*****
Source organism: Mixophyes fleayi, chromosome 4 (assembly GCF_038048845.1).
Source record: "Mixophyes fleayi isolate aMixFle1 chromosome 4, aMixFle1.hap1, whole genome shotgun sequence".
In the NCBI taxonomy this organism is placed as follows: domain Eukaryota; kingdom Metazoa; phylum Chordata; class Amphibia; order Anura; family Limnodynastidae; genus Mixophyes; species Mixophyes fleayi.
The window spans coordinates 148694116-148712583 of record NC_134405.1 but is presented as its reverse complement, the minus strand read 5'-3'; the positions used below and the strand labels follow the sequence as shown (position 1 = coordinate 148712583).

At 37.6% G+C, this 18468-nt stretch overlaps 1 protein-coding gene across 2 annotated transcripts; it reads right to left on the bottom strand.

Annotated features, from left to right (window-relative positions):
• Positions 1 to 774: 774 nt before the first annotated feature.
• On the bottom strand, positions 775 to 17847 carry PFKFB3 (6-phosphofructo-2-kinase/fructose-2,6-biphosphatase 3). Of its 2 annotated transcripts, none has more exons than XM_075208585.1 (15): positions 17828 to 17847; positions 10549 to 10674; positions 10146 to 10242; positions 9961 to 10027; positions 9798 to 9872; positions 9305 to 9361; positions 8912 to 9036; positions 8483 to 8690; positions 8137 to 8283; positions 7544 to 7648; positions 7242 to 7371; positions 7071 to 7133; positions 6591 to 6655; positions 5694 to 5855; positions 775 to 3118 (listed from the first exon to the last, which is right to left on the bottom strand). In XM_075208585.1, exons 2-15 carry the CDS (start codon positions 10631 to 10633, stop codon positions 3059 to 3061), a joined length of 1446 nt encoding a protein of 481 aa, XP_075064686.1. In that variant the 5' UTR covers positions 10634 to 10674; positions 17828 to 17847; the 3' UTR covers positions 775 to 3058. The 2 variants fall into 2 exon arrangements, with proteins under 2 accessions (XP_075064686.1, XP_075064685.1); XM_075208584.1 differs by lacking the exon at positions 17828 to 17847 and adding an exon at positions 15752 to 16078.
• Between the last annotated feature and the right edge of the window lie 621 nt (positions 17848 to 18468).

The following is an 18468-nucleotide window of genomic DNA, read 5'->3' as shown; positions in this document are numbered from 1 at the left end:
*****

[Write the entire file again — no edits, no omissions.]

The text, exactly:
Source organism: Mixophyes fleayi, chromosome 4 (assembly GCF_038048845.1).
Source record: "Mixophyes fleayi isolate aMixFle1 chromosome 4, aMixFle1.hap1, whole genome shotgun sequence".
In the NCBI taxonomy this organism is placed as follows: domain Eukaryota; kingdom Metazoa; phylum Chordata; class Amphibia; order Anura; family Limnodynastidae; genus Mixophyes; species Mixophyes fleayi.
The window spans coordinates 148694116-148712583 of record NC_134405.1 but is presented as its reverse complement, the minus strand read 5'-3'; the positions used below and the strand labels follow the sequence as shown (position 1 = coordinate 148712583).

At 37.6% G+C, this 18468-nt stretch overlaps 1 protein-coding gene across 2 annotated transcripts; it reads right to left on the bottom strand.

Annotated features, from left to right (window-relative positions):
• Positions 1 to 774: 774 nt before the first annotated feature.
• On the bottom strand, positions 775 to 17847 carry PFKFB3 (6-phosphofructo-2-kinase/fructose-2,6-biphosphatase 3). Of its 2 annotated transcripts, none has more exons than XM_075208585.1 (15): positions 17828 to 17847; positions 10549 to 10674; positions 10146 to 10242; positions 9961 to 10027; positions 9798 to 9872; positions 9305 to 9361; positions 8912 to 9036; positions 8483 to 8690; positions 8137 to 8283; positions 7544 to 7648; positions 7242 to 7371; positions 7071 to 7133; positions 6591 to 6655; positions 5694 to 5855; positions 775 to 3118 (listed from the first exon to the last, which is right to left on the bottom strand). In XM_075208585.1, exons 2-15 carry the CDS (start codon positions 10631 to 10633, stop codon positions 3059 to 3061), a joined length of 1446 nt encoding a protein of 481 aa, XP_075064686.1. In that variant the 5' UTR covers positions 10634 to 10674; positions 17828 to 17847; the 3' UTR covers positions 775 to 3058. The 2 variants fall into 2 exon arrangements, with proteins under 2 accessions (XP_075064686.1, XP_075064685.1); XM_075208584.1 differs by lacking the exon at positions 17828 to 17847 and adding an exon at positions 15752 to 16078.
• Between the last annotated feature and the right edge of the window lie 621 nt (positions 17848 to 18468).

The following is an 18468-nucleotide window of genomic DNA, read 5'->3' as shown; positions in this document are numbered from 1 at the left end: